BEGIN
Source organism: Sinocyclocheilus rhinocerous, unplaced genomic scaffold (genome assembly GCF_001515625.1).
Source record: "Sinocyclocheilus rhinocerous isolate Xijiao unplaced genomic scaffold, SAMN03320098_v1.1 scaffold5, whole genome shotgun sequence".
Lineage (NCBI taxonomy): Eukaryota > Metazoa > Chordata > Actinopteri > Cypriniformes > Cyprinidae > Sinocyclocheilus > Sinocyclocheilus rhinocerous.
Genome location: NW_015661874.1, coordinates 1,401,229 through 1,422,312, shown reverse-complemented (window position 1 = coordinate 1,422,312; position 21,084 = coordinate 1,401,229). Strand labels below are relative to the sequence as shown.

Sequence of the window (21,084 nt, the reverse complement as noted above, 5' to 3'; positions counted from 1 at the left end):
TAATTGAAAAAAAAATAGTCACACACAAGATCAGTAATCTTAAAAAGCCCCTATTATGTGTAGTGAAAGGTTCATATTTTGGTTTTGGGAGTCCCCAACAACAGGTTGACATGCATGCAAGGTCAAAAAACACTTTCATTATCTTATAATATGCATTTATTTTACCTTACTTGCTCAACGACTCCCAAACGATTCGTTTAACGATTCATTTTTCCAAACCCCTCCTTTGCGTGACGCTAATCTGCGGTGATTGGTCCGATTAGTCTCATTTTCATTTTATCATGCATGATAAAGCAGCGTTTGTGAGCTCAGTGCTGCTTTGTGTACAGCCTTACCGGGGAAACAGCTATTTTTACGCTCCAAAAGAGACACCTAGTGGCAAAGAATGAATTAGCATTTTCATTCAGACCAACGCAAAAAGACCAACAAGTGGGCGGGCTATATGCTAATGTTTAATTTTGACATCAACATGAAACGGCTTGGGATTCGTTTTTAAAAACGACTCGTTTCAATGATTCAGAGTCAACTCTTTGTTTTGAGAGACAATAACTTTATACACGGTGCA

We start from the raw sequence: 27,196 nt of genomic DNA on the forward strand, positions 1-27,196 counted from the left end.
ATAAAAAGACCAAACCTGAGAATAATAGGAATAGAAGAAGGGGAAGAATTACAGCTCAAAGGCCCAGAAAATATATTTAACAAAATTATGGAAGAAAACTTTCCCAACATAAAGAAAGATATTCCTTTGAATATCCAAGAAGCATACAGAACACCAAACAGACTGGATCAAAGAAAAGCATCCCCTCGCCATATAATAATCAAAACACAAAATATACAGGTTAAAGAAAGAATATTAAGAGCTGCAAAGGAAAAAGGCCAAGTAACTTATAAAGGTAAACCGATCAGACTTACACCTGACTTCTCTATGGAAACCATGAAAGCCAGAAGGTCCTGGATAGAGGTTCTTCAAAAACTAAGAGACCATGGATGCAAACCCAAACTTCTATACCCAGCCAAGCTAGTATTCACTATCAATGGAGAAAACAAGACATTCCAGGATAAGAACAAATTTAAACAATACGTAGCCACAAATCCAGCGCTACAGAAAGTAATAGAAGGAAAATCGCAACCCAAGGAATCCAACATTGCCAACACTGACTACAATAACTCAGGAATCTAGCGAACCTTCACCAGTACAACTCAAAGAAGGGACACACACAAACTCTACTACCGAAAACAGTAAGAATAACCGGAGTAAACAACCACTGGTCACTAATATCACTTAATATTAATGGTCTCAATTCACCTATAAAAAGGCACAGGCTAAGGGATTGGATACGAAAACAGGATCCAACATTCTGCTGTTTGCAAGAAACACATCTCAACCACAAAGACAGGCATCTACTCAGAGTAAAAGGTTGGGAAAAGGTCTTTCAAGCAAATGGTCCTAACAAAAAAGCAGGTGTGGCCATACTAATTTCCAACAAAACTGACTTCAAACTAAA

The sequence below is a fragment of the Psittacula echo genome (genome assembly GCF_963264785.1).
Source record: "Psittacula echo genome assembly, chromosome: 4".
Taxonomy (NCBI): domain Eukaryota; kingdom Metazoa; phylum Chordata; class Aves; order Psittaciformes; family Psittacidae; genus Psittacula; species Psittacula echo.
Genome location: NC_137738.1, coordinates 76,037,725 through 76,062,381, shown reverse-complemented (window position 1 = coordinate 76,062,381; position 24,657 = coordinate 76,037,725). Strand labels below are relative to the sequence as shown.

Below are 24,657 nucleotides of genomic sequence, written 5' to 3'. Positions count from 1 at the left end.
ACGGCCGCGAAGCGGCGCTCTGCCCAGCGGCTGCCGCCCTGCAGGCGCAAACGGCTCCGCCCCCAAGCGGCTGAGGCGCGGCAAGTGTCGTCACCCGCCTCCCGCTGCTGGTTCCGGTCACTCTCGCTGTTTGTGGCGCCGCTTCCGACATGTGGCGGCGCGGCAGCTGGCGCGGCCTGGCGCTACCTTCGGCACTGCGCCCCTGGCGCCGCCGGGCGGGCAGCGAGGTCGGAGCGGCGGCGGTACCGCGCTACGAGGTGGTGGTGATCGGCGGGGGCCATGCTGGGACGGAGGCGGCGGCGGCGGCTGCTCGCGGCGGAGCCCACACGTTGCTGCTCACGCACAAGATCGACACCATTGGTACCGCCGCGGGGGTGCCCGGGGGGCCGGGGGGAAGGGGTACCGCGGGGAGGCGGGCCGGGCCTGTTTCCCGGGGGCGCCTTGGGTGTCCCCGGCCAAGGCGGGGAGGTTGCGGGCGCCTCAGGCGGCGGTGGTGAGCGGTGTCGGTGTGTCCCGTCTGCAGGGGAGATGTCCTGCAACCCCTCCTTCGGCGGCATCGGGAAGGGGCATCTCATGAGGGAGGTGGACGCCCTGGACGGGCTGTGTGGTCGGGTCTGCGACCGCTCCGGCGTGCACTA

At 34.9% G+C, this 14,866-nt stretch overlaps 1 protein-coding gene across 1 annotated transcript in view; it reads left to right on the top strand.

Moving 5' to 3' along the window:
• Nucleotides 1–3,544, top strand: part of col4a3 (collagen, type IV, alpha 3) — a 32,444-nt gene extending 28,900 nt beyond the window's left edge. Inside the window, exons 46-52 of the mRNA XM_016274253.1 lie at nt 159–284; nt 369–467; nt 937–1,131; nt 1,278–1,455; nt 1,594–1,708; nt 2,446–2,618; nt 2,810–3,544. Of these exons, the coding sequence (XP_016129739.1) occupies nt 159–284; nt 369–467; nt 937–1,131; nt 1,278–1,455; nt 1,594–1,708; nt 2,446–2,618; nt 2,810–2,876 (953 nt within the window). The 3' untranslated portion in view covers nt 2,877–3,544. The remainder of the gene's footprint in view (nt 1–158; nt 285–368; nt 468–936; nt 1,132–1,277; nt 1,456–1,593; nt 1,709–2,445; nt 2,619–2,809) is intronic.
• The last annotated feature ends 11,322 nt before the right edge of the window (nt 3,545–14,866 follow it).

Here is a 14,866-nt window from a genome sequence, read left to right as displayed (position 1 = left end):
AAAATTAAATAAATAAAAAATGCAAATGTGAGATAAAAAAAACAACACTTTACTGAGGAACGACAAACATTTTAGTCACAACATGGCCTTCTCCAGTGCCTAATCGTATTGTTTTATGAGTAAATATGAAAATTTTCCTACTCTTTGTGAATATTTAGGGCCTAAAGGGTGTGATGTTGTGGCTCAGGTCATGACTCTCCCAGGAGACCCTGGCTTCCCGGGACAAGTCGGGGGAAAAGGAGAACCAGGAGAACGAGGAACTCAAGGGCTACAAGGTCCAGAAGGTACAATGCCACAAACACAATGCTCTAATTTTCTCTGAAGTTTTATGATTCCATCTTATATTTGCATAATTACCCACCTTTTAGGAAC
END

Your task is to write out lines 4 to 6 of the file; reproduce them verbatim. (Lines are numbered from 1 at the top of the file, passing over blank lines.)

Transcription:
Genome location: NW_015661874.1, coordinates 1,401,229 through 1,422,312, shown reverse-complemented (window position 1 = coordinate 1,422,312; position 21,084 = coordinate 1,401,229). Strand labels below are relative to the sequence as shown.

Sequence of the window (21,084 nt, the reverse complement as noted above, 5' to 3'; positions counted from 1 at the left end):
TAATTGAAAAAAAAATAGTCACACACAAGATCAGTAATCTTAAAAAGCCCCTATTATGTGTAGTGAAAGGTTCATATTTTGGTTTTGGGAGTCCCCAACAACAGGTTGACATGCATGCAAGGTCAAAAAACACTTTCATTATCTTATAATATGCATTTATTTTACCTTACTTGCTCAACGACTCCCAAACGATTCGTTTAACGATTCATTTTTCCAAACCCCTCCTTTGCGTGACGCTAATCTGCGGTGATTGGTCCGATTAGTCTCATTTTCATTTTATCATGCATGATAAAGCAGCGTTTGTGAGCTCAGTGCTGCTTTGTGTACAGCCTTACCGGGGAAACAGCTATTTTTACGCTCCAAAAGAGACACCTAGTGGCAAAGAATGAATTAGCATTTTCATTCAGACCAACGCAAAAAGACCAACAAGTGGGCGGGCTATATGCTAATGTTTAATTTTGACATCAACATGAAACGGCTTGGGATTCGTTTTTAAAAACGACTCGTTTCAATGATTCAGAGTCAACTCTTTGTTTTGAGAGACAATAACTTTATACACGGTGCA